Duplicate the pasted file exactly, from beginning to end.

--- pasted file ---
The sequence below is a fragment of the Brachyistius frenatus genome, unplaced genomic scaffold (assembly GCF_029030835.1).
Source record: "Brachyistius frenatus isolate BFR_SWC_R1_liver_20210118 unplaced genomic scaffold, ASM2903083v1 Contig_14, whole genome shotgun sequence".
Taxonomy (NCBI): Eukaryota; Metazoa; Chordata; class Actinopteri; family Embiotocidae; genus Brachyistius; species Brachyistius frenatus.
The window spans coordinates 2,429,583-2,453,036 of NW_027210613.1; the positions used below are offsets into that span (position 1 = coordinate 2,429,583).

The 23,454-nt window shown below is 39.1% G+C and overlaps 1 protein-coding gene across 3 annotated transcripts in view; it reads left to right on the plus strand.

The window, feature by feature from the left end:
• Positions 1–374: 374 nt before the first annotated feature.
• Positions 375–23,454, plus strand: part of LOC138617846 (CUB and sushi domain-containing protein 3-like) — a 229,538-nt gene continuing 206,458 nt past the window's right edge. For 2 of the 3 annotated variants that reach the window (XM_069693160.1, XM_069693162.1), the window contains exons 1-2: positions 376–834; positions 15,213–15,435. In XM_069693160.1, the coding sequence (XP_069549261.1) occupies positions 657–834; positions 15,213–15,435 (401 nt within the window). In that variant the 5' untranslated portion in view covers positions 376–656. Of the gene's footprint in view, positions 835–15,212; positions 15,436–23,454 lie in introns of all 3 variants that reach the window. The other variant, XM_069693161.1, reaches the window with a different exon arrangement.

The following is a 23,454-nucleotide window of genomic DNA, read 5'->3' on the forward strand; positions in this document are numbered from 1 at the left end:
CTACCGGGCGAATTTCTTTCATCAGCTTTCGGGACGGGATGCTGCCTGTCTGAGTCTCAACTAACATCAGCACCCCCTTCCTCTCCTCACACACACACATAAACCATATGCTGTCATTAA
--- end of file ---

The sequence below is a fragment of the Brachyistius frenatus genome, unplaced genomic scaffold (assembly GCF_029030835.1).
Source record: "Brachyistius frenatus isolate BFR_SWC_R1_liver_20210118 unplaced genomic scaffold, ASM2903083v1 Contig_14, whole genome shotgun sequence".
Taxonomy (NCBI): Eukaryota; Metazoa; Chordata; class Actinopteri; family Embiotocidae; genus Brachyistius; species Brachyistius frenatus.
The window spans coordinates 2,429,583-2,453,036 of NW_027210613.1; the positions used below are offsets into that span (position 1 = coordinate 2,429,583).

The 23,454-nt window shown below is 39.1% G+C and overlaps 1 protein-coding gene across 3 annotated transcripts in view; it reads left to right on the plus strand.

The window, feature by feature from the left end:
• Positions 1–374: 374 nt before the first annotated feature.
• Positions 375–23,454, plus strand: part of LOC138617846 (CUB and sushi domain-containing protein 3-like) — a 229,538-nt gene continuing 206,458 nt past the window's right edge. For 2 of the 3 annotated variants that reach the window (XM_069693160.1, XM_069693162.1), the window contains exons 1-2: positions 376–834; positions 15,213–15,435. In XM_069693160.1, the coding sequence (XP_069549261.1) occupies positions 657–834; positions 15,213–15,435 (401 nt within the window). In that variant the 5' untranslated portion in view covers positions 376–656. Of the gene's footprint in view, positions 835–15,212; positions 15,436–23,454 lie in introns of all 3 variants that reach the window. The other variant, XM_069693161.1, reaches the window with a different exon arrangement.

The following is a 23,454-nucleotide window of genomic DNA, read 5'->3' on the forward strand; positions in this document are numbered from 1 at the left end:
CTACCGGGCGAATTTCTTTCATCAGCTTTCGGGACGGGATGCTGCCTGTCTGAGTCTCAACTAACATCAGCACCCCCTTCCTCTCCTCACACACACACATAAACCATATGCTGTCATTAA